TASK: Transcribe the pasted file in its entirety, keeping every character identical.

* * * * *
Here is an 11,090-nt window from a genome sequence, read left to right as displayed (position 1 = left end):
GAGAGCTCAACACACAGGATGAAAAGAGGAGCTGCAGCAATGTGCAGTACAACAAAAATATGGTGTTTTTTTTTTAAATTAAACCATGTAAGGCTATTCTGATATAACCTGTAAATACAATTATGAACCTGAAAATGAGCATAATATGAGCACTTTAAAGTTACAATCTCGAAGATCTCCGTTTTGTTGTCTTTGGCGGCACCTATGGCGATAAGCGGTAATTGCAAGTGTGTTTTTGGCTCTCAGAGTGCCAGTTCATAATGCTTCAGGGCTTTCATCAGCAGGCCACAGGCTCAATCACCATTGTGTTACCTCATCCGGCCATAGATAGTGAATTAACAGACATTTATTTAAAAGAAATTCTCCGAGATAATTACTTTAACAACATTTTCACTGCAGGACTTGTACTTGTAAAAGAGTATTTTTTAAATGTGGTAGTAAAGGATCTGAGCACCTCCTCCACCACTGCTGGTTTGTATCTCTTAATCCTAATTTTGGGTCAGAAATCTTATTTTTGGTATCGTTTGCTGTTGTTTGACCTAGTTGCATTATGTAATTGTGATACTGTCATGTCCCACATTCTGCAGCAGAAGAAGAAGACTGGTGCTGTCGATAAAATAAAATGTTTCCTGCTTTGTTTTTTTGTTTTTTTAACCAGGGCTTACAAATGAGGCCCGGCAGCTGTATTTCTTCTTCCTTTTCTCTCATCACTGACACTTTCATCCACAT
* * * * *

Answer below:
Here is an 11,090-nt window from a genome sequence, read left to right as displayed (position 1 = left end):
GAGAGCTCAACACACAGGATGAAAAGAGGAGCTGCAGCAATGTGCAGTACAACAAAAATATGGTGTTTTTTTTTTAAATTAAACCATGTAAGGCTATTCTGATATAACCTGTAAATACAATTATGAACCTGAAAATGAGCATAATATGAGCACTTTAAAGTTACAATCTCGAAGATCTCCGTTTTGTTGTCTTTGGCGGCACCTATGGCGATAAGCGGTAATTGCAAGTGTGTTTTTGGCTCTCAGAGTGCCAGTTCATAATGCTTCAGGGCTTTCATCAGCAGGCCACAGGCTCAATCACCATTGTGTTACCTCATCCGGCCATAGATAGTGAATTAACAGACATTTATTTAAAAGAAATTCTCCGAGATAATTACTTTAACAACATTTTCACTGCAGGACTTGTACTTGTAAAAGAGTATTTTTTAAATGTGGTAGTAAAGGATCTGAGCACCTCCTCCACCACTGCTGGTTTGTATCTCTTAATCCTAATTTTGGGTCAGAAATCTTATTTTTGGTATCGTTTGCTGTTGTTTGACCTAGTTGCATTATGTAATTGTGATACTGTCATGTCCCACATTCTGCAGCAGAAGAAGAAGACTGGTGCTGTCGATAAAATAAAATGTTTCCTGCTTTGTTTTTTTGTTTTTTTAACCAGGGCTTACAAATGAGGCCCGGCAGCTGTATTTCTTCTTCCTTTTCTCTCATCACTGACACTTTCATCCACAT